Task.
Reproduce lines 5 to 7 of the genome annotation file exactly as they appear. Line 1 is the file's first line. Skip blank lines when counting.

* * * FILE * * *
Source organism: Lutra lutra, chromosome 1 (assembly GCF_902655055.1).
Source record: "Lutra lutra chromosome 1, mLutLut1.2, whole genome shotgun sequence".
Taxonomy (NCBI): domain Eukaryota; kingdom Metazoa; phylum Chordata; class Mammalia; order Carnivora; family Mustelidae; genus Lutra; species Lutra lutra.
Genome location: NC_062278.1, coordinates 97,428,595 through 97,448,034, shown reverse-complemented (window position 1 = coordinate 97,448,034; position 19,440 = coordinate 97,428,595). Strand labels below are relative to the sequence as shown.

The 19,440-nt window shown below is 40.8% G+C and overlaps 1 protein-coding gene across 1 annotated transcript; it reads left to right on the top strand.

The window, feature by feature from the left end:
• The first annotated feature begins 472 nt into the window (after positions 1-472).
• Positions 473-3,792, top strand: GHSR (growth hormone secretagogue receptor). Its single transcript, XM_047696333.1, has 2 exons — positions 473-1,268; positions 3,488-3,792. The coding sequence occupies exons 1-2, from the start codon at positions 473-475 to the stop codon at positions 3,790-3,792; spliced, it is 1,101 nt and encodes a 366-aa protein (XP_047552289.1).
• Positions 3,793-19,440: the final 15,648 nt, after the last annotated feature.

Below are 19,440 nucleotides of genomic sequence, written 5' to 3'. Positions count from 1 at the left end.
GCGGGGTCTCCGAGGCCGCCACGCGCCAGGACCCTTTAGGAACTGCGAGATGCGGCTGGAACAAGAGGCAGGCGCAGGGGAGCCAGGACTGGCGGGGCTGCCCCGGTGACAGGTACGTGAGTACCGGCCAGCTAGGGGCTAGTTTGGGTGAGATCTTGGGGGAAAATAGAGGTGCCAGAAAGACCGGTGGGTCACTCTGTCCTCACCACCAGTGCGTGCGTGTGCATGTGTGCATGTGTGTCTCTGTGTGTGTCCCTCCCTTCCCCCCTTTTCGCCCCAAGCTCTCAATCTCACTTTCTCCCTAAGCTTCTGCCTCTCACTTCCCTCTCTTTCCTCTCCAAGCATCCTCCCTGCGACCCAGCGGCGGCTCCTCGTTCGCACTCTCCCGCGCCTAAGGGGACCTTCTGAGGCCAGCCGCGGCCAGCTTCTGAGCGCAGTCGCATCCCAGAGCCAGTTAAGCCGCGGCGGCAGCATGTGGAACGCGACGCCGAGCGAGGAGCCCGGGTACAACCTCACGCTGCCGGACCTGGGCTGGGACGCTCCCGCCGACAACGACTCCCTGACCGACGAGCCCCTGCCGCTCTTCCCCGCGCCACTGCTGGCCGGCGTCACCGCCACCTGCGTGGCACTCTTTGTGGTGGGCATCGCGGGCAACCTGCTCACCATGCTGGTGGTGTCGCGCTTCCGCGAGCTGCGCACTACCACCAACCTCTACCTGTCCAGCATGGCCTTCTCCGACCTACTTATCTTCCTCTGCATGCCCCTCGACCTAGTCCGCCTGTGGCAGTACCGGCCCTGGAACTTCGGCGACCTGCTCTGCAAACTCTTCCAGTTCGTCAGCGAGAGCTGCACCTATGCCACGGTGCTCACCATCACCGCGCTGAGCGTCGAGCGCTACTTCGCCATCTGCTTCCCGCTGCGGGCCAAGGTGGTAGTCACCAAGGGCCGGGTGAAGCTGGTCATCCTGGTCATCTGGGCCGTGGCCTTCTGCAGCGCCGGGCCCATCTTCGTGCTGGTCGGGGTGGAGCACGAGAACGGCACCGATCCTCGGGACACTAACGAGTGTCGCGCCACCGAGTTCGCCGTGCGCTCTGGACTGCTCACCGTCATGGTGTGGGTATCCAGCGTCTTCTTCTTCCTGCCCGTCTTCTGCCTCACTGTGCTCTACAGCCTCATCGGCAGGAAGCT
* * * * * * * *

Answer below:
The 19,440-nt window shown below is 40.8% G+C and overlaps 1 protein-coding gene across 1 annotated transcript; it reads left to right on the top strand.

The window, feature by feature from the left end:
• The first annotated feature begins 472 nt into the window (after positions 1-472).